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If you like Lawrence Ellison's story, you might also like:
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Jeff Bezos,
Steve Case,
Ray Dalio,
Michael Dell,
Bill Gates,
John Hennessy,
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Teachers can find prepared lesson plans featuring Lawrence Ellison in the Achievement Curriculum section:
Entrepreneurs

Lawrence Ellison's
recommended reading: Napoleon

Related Links:
Oracle
Forbes.com

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Larry Ellison
 
Larry Ellison
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Larry Ellison Interview (page: 4 / 5)

Founder & CEO, Oracle Corporation

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  Larry Ellison

What is the biggest obstacle you've ever had to face in your professional life? Was there a time that you thought you actually might fail?

Larry Ellison: There were lots of times, especially in the early days, that were very, very difficult. I think the most difficult experience I had was in 1990 when Oracle had its only loss quarter in history. We've been in business for 20 years, and after 20 years we lost money one quarter. We had a very difficult time. We had virtually doubled our sales every year for ten years. Nine out of ten years, ten out of eleven years. It was really quite an amazing run. We were the fastest growing company in history, and still are the fasting growing company in history over a long period of time.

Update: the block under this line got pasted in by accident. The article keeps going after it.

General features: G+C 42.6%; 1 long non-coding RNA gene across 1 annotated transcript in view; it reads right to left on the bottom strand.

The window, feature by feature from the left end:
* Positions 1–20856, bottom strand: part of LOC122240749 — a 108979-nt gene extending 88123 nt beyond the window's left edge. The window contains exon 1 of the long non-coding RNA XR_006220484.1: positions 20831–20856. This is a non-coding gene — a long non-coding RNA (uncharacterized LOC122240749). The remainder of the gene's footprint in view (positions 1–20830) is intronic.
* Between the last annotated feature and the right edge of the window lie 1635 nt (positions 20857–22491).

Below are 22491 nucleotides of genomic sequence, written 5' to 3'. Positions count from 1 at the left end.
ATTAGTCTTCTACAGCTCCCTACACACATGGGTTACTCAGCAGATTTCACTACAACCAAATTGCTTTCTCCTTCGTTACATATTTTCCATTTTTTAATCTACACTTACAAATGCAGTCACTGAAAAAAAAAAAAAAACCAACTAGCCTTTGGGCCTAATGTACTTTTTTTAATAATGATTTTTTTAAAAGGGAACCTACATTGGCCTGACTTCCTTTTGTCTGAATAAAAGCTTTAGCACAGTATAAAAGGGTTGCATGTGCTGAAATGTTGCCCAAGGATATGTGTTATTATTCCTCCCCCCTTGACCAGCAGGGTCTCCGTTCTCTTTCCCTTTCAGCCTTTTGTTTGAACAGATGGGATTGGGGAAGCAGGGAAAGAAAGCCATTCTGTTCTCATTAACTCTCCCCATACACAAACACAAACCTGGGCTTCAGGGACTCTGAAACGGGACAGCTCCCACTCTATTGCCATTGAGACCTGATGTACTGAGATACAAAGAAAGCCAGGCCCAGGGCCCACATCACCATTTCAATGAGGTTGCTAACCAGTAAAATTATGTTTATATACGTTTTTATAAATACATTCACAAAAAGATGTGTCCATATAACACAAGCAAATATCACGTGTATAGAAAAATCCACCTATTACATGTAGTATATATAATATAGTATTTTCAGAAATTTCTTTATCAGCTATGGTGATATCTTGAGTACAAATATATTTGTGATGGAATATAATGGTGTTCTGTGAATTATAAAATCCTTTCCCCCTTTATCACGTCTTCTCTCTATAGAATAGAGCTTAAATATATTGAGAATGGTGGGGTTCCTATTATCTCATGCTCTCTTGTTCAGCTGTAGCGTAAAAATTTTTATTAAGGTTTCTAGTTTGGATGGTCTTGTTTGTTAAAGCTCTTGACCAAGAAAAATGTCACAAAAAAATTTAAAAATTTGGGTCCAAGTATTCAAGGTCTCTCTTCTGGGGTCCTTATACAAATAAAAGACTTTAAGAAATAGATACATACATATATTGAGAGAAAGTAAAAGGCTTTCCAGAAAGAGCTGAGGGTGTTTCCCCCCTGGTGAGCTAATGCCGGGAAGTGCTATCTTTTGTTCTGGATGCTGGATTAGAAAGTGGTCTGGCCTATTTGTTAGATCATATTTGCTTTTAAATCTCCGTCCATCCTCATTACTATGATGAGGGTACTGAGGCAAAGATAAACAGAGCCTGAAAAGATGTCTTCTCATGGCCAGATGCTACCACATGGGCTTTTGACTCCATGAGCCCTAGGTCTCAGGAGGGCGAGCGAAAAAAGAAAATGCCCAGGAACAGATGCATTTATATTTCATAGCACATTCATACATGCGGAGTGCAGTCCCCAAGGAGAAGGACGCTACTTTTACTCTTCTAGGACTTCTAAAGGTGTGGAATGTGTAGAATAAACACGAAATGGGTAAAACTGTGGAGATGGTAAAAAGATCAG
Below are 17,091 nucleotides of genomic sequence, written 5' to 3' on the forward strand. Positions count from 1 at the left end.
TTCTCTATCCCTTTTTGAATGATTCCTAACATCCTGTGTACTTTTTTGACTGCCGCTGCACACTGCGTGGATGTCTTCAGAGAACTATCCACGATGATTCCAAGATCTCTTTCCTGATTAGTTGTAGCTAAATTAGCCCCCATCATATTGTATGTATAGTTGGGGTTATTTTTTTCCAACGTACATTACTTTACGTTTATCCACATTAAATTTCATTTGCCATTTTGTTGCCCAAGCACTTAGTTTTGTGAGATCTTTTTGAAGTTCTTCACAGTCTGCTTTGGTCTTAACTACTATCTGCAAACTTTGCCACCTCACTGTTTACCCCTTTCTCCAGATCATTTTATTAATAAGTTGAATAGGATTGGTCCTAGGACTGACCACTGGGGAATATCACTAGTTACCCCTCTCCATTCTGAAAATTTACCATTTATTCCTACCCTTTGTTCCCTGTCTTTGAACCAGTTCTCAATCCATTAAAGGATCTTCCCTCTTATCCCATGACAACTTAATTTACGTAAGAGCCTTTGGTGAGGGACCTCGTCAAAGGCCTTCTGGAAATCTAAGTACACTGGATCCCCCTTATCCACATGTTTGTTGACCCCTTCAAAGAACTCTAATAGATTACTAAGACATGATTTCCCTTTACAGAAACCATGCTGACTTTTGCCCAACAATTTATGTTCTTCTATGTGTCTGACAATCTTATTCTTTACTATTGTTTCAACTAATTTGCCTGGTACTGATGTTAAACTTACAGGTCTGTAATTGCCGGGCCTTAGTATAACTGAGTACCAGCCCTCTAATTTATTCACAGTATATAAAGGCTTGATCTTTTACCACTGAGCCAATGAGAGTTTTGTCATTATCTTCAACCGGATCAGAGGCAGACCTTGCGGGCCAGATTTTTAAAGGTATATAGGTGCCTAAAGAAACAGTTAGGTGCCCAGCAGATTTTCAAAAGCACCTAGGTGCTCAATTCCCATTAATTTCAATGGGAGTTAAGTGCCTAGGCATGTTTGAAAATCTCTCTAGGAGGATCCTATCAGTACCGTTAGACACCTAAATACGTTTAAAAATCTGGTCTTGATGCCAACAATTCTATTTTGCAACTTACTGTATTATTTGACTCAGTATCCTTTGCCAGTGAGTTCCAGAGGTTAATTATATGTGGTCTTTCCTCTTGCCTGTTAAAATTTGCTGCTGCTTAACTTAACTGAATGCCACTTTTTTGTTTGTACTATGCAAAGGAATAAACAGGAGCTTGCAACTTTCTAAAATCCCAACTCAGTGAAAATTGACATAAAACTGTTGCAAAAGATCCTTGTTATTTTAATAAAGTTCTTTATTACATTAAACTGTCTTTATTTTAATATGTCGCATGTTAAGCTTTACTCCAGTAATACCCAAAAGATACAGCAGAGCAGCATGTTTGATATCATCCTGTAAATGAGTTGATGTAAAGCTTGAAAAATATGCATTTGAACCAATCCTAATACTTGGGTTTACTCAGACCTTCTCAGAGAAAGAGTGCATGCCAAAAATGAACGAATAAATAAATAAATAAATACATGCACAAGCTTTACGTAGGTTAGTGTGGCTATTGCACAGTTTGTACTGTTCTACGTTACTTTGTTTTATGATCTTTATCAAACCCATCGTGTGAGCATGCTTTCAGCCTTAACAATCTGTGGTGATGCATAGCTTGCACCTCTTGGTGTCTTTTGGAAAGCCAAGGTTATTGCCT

Suddenly we hit a wall. We reached a billion dollars in revenue, and we were having serious management problems all over the place. The people who were running the company, the billion dollar company, were the same people that had run the company when we were a 15 million dollar company, one twentieth the size. I had an incredible sense of loyalty to those people who had worked with me to build Oracle. It was a very painful realization in 1990 that I was going to have to change the management team. The company had outgrown the management. People who are good at running a 15 million dollar company don't use the same skills. They're just different, not one is better or worse, just an entirely different skill set in running a 15 million dollar company than a billion dollar company. Both skill sets are rare and precious. But we needed a different group of managers, and virtually the entire management team had to be replaced. That means I had to ask people who I had worked with for a decade to leave. I had to fire people. That was the most difficult thing I had to do in business, asking a bunch of people to leave Oracle.

[ Key to Success ] Courage


What kept you going through that time?

Larry Ellison: That I had no choice. I had to ask them to leave Oracle, or everyone had to leave Oracle, because there wouldn't be any Oracle left. In that sense, it was a simple choice. Thousands of people worked for Oracle. They deserved the best leadership you could find. My primary responsibility was to the company and to all of the staff, all of our shareholders, and all of our customers. Therefore, I had to choose. And if I couldn't make that decision, then I had to go.